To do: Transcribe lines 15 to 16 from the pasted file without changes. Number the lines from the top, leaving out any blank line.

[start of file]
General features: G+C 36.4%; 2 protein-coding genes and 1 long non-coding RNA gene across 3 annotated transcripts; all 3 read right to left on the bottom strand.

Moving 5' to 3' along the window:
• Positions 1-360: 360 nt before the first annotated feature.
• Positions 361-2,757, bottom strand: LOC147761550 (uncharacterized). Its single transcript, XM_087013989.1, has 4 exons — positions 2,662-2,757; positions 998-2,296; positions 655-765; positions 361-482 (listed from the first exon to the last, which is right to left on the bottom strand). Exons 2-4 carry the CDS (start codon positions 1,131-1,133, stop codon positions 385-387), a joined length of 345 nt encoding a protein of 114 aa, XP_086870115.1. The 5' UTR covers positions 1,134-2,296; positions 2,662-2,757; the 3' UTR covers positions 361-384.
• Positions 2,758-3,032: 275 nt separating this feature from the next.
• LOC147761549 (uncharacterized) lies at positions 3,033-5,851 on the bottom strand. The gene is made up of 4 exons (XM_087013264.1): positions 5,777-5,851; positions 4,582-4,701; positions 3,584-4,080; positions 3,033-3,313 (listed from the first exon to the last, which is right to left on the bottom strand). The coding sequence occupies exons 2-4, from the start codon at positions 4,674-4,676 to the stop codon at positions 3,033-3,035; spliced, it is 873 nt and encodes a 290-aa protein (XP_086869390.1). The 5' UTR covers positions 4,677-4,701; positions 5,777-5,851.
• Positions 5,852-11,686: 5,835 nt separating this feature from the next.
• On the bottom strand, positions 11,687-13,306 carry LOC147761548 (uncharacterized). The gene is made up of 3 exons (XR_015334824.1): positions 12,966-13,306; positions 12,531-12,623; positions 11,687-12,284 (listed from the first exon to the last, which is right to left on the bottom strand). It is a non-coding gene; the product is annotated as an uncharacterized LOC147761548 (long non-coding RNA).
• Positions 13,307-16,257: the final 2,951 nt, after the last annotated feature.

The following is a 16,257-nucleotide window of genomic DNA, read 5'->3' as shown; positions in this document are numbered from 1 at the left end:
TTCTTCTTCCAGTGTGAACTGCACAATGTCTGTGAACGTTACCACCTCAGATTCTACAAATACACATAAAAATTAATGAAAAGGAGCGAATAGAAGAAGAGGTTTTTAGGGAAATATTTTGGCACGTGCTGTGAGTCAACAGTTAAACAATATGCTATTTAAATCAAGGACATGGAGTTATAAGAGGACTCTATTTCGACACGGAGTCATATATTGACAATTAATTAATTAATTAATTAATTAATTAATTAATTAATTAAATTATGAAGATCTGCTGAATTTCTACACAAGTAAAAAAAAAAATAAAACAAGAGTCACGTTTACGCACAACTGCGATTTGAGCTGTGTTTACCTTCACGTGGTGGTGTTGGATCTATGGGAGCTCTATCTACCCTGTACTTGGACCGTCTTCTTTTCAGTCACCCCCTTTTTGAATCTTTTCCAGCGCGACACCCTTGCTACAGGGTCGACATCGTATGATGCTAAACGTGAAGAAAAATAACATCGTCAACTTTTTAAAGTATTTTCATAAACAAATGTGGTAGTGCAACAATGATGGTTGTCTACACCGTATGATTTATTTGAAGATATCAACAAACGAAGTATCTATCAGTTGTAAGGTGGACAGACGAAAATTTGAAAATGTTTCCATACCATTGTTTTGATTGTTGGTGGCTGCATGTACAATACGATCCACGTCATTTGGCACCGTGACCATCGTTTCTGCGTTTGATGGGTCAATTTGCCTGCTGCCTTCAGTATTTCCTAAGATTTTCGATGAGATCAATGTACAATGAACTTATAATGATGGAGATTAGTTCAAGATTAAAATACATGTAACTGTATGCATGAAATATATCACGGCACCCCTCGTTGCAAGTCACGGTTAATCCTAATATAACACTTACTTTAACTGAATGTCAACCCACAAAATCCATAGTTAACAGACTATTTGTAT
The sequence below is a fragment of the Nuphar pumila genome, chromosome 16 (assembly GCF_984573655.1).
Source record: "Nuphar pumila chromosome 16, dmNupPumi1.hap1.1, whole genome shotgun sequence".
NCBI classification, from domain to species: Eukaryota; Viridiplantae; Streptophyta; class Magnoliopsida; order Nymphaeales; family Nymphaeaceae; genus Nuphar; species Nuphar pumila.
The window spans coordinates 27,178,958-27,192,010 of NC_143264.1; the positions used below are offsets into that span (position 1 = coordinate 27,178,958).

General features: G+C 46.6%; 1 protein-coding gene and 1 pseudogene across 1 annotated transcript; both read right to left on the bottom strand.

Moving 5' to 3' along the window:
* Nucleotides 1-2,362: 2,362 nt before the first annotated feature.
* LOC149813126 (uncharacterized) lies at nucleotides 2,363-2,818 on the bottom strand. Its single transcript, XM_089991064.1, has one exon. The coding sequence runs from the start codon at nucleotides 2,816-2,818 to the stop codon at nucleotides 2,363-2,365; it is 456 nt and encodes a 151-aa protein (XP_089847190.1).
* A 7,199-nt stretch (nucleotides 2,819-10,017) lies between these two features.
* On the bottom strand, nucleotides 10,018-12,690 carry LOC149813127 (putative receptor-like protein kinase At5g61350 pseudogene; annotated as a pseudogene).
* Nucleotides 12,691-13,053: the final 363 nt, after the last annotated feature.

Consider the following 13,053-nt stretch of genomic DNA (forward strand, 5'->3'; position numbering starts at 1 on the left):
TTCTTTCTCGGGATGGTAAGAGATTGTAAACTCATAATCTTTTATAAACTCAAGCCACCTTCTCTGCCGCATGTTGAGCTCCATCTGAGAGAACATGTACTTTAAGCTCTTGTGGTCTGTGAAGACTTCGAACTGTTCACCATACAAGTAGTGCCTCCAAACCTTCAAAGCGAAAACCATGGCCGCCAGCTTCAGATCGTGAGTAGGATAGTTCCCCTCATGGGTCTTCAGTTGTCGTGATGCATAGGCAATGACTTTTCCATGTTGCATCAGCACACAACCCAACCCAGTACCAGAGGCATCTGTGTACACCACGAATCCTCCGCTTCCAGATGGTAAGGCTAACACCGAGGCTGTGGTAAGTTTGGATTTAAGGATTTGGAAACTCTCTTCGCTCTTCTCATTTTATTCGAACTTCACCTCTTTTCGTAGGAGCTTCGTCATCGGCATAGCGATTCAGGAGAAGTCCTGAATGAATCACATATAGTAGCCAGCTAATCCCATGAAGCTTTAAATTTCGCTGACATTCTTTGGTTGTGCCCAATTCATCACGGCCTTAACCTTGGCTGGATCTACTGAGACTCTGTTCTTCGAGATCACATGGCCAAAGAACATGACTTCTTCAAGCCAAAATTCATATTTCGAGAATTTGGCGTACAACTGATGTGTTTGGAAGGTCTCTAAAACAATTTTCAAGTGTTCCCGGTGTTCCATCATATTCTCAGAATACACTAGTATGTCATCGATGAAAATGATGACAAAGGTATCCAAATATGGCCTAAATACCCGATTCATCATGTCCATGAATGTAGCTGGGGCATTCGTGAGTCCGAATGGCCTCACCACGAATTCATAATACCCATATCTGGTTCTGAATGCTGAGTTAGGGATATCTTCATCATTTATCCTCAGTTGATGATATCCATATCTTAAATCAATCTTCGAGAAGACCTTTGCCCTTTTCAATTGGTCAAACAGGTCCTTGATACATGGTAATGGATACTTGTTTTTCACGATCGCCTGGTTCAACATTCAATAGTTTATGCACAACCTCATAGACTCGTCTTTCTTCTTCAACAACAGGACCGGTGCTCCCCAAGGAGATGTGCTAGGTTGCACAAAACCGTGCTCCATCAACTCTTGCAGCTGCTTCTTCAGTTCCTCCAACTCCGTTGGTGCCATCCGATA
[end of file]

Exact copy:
The window spans coordinates 27,178,958-27,192,010 of NC_143264.1; the positions used below are offsets into that span (position 1 = coordinate 27,178,958).

General features: G+C 46.6%; 1 protein-coding gene and 1 pseudogene across 1 annotated transcript; both read right to left on the bottom strand.